As might be deduced intuitively, the straight-line part of the curves does not begin until the air volume entrained in the fluid is compressed. Once the air is compressed, the slope of all the curves is the same. If measured from 0 psig, it can be seen that adiabatic (secant) bulk modulus values will differ considerably with varying air content. This is seen in the values for adiabatic bulk modules in Table 2. (The test values observed were adjusted for differential volumes resulting from cylinder expansion, then values of bulk modulii were computed.)

### Volume Lost in Pumps and Actuators

The output of a pump, or the positional relationship of master and slave actuators, varies with
the bulk modulus of the fluid used. Figure 4 illustrates the percentage volume lost vs. pressure and bulk modulus. In the case of a pump, the percentage volume loss in the output is seen as loss of horsepower. For master-slave actuators, the volume loss is seen as loss of stroke of the slave.

The equation used in preparing Figure 4 is:
V/V0 × 100% = 100 × P/ B

If a cylinder moves a load at a uniform velocity, (constant flow to the cylinder), the load has momentum that must be absorbed by the fluid and the system when a valve flow suddenly closes. If the valve is located downstream, fluid pressure will rise from some nominal value to some peak pressure as energy is absorbed, Figure 5. Assuming rigid cylinder and lines and a linear rise in pressure, the fluid's bulk modulus will determine peak pressure. The area under the curve, when multiplied by ram area represents work:

W = F × S
W
= ½ ( P × A) × ∆s

The work done (energy absorbed) equals the kinetic energy, EK, of the moving load, that is:

W = EK = (½ W/g) × v2

Where W = work
F = force applied to the load
s = distance traveled
EK = kinetic energy
g = gravity constant

To convert work from in.-lb to ft-lb:
Work (ft-lb) = 1/24 P (psi) × A × ∆s

Because A × ∆s = ∆V = ∆P × V0/B, then EK = (∆P)2 × V0 /24B.
Where V0 = volume trapped in actuator and lines.

Figure 6 illustrates peak pressure versus energy (ft-lb) per in.3 of fluid for various bulk modulii. It can be seen that for a specific maximum pressure, the stiffer the fluid, the less energy absorbed and the less overshoot. Increasing actuator volume increases its energy absorption and its overshoot.

Because most fluids are compressible, the fluid in an actuator must first be compressed before a cylinder’s piston will move a load. In other words, an amount of fluid equal to the compressed volume must be added to an actuator before any useful work can be done. Because this process does not do useful work, it is lost work,

WL = F × s = ∆P+ × AP × si = ∆P × A ×∆s

Where: ∆P+ = pressure increase
AP = piston area
si = increment of stroke

Therefore: WL = ∆P × ∆V

But ∆V = ∆P × V0/B, so: WL = ∆P2 × B × V0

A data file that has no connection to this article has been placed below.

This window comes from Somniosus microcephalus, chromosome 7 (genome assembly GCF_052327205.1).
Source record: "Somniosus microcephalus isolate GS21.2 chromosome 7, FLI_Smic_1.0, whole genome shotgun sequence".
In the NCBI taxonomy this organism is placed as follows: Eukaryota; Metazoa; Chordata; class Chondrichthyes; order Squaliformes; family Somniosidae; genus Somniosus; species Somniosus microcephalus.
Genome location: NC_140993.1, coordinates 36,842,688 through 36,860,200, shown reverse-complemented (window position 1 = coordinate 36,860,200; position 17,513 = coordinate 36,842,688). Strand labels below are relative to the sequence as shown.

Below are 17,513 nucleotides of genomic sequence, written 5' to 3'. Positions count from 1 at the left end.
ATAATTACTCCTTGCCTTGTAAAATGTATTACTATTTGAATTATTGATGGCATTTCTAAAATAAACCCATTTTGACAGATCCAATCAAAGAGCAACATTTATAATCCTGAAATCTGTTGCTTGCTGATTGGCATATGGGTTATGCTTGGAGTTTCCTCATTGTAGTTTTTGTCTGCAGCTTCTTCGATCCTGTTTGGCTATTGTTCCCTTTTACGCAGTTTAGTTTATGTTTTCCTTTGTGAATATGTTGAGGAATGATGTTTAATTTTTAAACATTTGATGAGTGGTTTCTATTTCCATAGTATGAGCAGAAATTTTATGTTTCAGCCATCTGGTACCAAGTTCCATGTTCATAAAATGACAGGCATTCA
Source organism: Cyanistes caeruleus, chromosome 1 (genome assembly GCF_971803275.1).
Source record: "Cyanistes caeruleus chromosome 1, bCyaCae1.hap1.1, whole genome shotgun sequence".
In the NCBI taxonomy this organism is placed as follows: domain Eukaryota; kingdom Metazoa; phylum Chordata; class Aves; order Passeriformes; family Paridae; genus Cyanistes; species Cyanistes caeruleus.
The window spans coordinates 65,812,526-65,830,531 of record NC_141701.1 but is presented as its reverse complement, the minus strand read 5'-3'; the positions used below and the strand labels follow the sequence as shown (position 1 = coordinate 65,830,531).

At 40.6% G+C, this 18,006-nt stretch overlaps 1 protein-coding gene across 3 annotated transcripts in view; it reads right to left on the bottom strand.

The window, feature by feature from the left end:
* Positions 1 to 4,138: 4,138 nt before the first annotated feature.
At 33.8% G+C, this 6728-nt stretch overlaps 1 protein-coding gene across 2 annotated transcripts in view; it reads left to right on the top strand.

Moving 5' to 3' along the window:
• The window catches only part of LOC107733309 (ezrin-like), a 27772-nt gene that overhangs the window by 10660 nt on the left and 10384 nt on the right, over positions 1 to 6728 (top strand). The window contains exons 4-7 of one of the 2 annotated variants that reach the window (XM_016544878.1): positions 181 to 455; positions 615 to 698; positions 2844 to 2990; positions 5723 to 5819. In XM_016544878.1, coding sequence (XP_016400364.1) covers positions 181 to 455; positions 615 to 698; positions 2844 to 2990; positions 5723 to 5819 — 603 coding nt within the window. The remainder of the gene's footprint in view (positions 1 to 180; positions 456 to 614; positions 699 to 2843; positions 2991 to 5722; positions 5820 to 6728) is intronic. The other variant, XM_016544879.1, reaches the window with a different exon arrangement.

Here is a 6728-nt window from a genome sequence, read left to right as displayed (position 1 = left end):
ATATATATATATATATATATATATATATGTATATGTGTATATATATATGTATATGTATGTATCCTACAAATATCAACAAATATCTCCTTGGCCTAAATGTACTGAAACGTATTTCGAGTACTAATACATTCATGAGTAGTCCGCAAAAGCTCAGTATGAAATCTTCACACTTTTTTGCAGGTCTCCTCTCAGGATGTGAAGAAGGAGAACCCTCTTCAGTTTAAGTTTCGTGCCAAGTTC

To obtain lost power, divide by time, t:
WL = ∆P2 × V0 /(B × t × 6600)

Because power becomes significant in higher pressure ranges, let us examine a typical 3000-psig system, that is, ∆P = 3000 psi.

PL = 1363 V0/(B × t)
Where: PL = lost horsepower, hp

Figure 7 shows a plot of lost power versus time for 1 in.3 of actuator volume for various bulk modulii. Power loss increases with actuator size, and response time decreases. Figure 8 illustrates lost power versus response rate for various bulk modulii.

The loss in power may look relatively small until we consider an average actuator. If we assume a bulk modulus of 200,000 psi, a response rate of 100 Hz, and a stroke of 10 in., the loss is 6.75 hp per in.2 of ram area. Figure 9 relates power loss to total system power available. For example, a 3000-psi, 3.8-gpm system that can supply 6.75 hp cannot move a load at 100 Hz with a 1-in.2-ram because all the power would be used for compressing the fluid.

### Resonance of Hydraulic Systems

The natural frequency of a spring-mass combination is:

f = (1/2π) (kg/W)1/2

Where: f  = frequency, Hz
W = weight, lb
k = spring rate, lb/in.

To equate this to a hydraulic system, we need only substitute bulk modulus for spring rate. Thus, a low modulus also lowers the natural frequency of a system. For example, if 1% air content changes the bulk modulus of a fluid by 50%, its natural frequency decreases by 30%. This greatly reduces the stability of the system.

### Why Bulk Modulus is Important

From the preceding discussion, it should be clear that the absolute value of the bulk modulus of a fluid seriously affects system performance in relation to position, power level, response time, and stability.

Two factors that figure prominently in the control of bulk modulus are fluid temperature and entrained air content. For example, Table 2 shows that raising the temperature of Brayco 745 hydraulic fluid by 100° F alone reduces its bulk modulus to 61% of its room-temperature value. Table 2 also indicates that introducing 1% air by volume reduces the bulk modulus to 55% of its room-temperature value. If these two conditions occur simultaneously, the net effect is to reduce the bulk modulus by 67%.

In summary, in view of today's requirements for increased horsepower and response time, it behooves a designer to pay more attention to bulk modulus than ever before.

Vince Magorien is vice president of engineering, Seaton-Wilson, Inc., subsidiary of Systron-Donner Corp., Burbank, Calif. This article was originally published in the November 1969 issue of Hydraulics & Pneumatics magazine. It is reprinted here for its timeless and in-depth explanation of bulk modulus and its continuing relevance.

TAGS: Hydraulics